Wednesday, November 21, 2007

Bombay Hook, Delaware

We got up Tuesday for one more sunrise at Chincoteague. It was mostly cloudy but the sky was lined with pink streaks and we had four minutes of a really spectacular sunrise.

Tom did use the Skimmer (and MY 500mm lens) later in the morning at the beach where he soldier crawled to photograph some Willets and Plovers in the waves.

Before we left Assateague we did get to see the Wild Horses again.

We left for Delaware, after a full morning of photography in VA, to head for Bombay Hook. We went straight to the Refuge where we immediately greeted by a Red Fox, then another and then another -- and the lighting was GREAT! The second fox was right on the road, leaping and bouncing (for prey) like a child playing. She was completely oblivious to us even as Tom braved the mosquitos and got out of the car to photograph her. He was laying down on the road to photograph her, but he could not change his large 300mm lens for a ligher lens because of the ferocious mosquitos. He still managed to get more than two dozen images. He captured images with him trotting, looking over his shoulder, drinking, etc. I just enjoyed watching the Fox from the car because of the mosquitos!

There were also a bunch of Northern Harriers (females) hunting in the meadows -- flying low. We also scoped out the snow geese location -- there were a couple thousand snow geese in Shearness Pool. The only bad thing was the horrendous mosquitos -- we did not anticipate this (but I was prepared and climbed into the back for our bug shirts). The mosquitos were Bionic and fast -- open the car door and hundreds flew in. How that many could find us that fast was beyond us! Outside of Black Fly season in the Adironacks I have never seen anything like it!!!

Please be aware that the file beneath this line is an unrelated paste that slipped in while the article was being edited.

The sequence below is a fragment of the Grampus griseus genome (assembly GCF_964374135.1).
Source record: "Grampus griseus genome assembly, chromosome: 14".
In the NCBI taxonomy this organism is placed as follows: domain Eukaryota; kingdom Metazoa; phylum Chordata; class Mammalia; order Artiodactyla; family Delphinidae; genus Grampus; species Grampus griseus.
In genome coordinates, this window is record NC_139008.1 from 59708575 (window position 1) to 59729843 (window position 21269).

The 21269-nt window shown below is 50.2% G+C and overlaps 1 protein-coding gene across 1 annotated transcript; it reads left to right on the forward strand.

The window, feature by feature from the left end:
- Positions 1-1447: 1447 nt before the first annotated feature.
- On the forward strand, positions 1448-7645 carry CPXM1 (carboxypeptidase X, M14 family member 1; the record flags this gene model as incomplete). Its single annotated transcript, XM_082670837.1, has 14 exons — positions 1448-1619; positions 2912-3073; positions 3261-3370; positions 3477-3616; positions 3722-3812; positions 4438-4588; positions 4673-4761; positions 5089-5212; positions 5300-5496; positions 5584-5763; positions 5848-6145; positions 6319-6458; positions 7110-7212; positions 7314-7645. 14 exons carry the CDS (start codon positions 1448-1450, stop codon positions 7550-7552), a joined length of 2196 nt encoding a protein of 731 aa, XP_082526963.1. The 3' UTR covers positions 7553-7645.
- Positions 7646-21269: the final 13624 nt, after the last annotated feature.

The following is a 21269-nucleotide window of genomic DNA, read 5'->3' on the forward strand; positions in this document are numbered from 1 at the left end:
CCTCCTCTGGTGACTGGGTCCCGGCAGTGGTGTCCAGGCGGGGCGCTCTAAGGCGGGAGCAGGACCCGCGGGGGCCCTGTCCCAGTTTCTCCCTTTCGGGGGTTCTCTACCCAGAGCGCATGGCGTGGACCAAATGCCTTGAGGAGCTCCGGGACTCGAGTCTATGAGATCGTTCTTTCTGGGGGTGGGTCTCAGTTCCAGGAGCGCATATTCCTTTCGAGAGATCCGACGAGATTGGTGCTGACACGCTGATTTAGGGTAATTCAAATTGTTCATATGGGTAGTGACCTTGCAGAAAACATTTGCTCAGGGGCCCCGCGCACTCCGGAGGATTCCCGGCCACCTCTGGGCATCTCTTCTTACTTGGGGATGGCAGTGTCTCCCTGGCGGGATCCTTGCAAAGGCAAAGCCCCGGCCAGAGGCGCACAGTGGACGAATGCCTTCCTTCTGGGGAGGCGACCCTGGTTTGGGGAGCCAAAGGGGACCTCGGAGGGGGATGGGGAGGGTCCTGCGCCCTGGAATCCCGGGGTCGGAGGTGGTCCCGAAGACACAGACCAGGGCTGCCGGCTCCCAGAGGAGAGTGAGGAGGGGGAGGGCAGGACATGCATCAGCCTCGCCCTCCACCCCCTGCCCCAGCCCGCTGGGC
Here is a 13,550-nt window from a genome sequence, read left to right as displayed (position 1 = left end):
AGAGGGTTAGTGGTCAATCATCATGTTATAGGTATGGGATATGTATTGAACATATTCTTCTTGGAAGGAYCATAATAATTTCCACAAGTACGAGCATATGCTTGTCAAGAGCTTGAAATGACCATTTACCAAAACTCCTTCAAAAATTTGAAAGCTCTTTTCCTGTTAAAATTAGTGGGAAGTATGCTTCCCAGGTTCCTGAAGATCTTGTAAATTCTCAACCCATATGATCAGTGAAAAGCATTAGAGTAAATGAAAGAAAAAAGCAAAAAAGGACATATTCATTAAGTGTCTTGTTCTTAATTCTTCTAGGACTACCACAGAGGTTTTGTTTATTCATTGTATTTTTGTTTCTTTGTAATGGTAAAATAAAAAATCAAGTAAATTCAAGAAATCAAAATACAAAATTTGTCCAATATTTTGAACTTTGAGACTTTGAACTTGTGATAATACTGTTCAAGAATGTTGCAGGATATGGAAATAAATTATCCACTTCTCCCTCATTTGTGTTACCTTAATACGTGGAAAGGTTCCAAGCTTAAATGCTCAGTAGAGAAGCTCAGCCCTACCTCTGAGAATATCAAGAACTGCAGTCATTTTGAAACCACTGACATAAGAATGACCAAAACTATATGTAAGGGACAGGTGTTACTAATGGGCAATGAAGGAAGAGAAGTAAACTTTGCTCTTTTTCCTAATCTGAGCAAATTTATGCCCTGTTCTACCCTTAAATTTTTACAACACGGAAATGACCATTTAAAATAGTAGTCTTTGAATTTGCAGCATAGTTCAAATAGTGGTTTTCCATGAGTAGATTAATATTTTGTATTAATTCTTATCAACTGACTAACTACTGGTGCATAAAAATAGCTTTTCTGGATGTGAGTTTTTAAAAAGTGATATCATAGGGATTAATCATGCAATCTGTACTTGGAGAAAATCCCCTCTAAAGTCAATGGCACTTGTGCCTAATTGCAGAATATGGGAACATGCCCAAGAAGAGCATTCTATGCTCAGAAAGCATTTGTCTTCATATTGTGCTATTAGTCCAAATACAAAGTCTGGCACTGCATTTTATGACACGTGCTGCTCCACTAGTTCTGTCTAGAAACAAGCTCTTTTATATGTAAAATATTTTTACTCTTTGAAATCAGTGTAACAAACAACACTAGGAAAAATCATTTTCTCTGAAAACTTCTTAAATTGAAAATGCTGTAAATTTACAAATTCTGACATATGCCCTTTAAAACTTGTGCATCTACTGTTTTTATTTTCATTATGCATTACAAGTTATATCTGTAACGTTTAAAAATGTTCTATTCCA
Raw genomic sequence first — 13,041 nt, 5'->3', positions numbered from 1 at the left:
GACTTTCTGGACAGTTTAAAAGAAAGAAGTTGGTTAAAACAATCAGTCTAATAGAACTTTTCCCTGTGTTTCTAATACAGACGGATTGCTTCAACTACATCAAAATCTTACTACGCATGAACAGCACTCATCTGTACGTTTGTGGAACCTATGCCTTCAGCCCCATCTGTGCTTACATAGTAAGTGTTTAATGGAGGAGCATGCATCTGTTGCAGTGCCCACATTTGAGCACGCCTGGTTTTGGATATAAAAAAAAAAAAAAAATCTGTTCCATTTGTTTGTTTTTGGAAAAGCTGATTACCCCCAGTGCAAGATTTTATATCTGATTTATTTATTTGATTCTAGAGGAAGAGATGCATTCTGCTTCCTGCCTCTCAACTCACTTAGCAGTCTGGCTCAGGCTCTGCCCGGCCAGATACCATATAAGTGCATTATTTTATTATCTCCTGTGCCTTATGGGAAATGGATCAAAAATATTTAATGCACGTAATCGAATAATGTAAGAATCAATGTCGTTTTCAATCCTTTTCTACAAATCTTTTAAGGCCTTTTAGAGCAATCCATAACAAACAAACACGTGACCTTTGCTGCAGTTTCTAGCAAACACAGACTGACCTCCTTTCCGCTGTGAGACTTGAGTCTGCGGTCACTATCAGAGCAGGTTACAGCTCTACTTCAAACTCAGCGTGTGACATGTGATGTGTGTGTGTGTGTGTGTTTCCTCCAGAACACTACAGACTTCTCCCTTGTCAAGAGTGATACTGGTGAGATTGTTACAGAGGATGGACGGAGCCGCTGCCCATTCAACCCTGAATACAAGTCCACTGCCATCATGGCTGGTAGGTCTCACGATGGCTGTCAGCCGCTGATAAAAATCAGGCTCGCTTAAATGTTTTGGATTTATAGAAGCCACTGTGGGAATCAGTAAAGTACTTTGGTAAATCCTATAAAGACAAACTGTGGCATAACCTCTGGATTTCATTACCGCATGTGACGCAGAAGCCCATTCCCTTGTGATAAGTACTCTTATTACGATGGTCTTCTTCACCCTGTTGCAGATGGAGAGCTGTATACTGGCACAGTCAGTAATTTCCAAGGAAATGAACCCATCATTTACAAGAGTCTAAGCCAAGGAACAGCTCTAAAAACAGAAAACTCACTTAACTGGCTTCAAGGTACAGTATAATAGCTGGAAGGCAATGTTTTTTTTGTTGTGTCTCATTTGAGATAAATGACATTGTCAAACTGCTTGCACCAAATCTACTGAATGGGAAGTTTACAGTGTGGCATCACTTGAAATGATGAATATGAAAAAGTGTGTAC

At sunset (with our bug shirts now on) we had fun with both the sun and the wonderful grasses and crops all around. I just love the way that Tom framed the setting sun with this grass.

Wednesday, for our last morning, we got up very early and were at the gates at Bombay before 6am. The temperature was just right, chilly enough that there were none of those horrific mosquitos but not too cold for us. We drove in and only got to Raymond Pool where THOUSANDS of snow geese had spent the night. The sunrise was spectacular!!

The snow geese blasted off TWICE! WOW! We had heard and saw many blastoffs in Assateague, but not this many and not this close -- it was overwhleming! In Assateague the first Blastoff that we saw was perhaps 2000 snow geese, but they flew right over us so it was quite a sight. Their numbers increased while we were there and one day there was ~6000 snow geese. Bombay had twice that number! The sound of their wings alone, even without their honking, was deafening. What a magical experience!

After the blast off ("the finale" to our trip) we drove around the refuge a couple of times looking for fox (none) and raptors (LOTS). We saw a Golden Eagle, an American Kestrel, Great Blue Heron, a Belted Kingfisher, some rather large Red Tailed hawks, LOTS of Northern Harriers and two large flocks of Avocets (plus all kinds of geese, ducks and waterfowl). It was a great ending to a great trip.
Now for a change...tomorrow no geese but some delectable TURKEY. Mmmm

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